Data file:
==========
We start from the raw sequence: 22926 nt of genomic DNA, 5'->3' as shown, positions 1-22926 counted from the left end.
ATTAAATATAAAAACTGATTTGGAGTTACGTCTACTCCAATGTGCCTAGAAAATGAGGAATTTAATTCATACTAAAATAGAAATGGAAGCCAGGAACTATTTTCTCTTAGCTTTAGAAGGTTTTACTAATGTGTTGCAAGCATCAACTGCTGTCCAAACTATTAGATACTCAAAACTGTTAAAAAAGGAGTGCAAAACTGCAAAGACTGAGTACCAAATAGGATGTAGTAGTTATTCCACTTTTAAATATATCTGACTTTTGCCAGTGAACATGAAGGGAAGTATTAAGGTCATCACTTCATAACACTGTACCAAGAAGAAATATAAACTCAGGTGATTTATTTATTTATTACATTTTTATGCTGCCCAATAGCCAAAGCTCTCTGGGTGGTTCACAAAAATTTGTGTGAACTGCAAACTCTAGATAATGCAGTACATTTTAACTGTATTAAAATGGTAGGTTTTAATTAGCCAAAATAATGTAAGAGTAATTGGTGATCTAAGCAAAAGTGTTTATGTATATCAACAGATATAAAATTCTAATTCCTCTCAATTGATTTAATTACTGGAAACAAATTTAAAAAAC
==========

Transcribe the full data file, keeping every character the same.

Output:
We start from the raw sequence: 22926 nt of genomic DNA, 5'->3' as shown, positions 1-22926 counted from the left end.
ATTAAATATAAAAACTGATTTGGAGTTACGTCTACTCCAATGTGCCTAGAAAATGAGGAATTTAATTCATACTAAAATAGAAATGGAAGCCAGGAACTATTTTCTCTTAGCTTTAGAAGGTTTTACTAATGTGTTGCAAGCATCAACTGCTGTCCAAACTATTAGATACTCAAAACTGTTAAAAAAGGAGTGCAAAACTGCAAAGACTGAGTACCAAATAGGATGTAGTAGTTATTCCACTTTTAAATATATCTGACTTTTGCCAGTGAACATGAAGGGAAGTATTAAGGTCATCACTTCATAACACTGTACCAAGAAGAAATATAAACTCAGGTGATTTATTTATTTATTACATTTTTATGCTGCCCAATAGCCAAAGCTCTCTGGGTGGTTCACAAAAATTTGTGTGAACTGCAAACTCTAGATAATGCAGTACATTTTAACTGTATTAAAATGGTAGGTTTTAATTAGCCAAAATAATGTAAGAGTAATTGGTGATCTAAGCAAAAGTGTTTATGTATATCAACAGATATAAAATTCTAATTCCTCTCAATTGATTTAATTACTGGAAACAAATTTAAAAAAC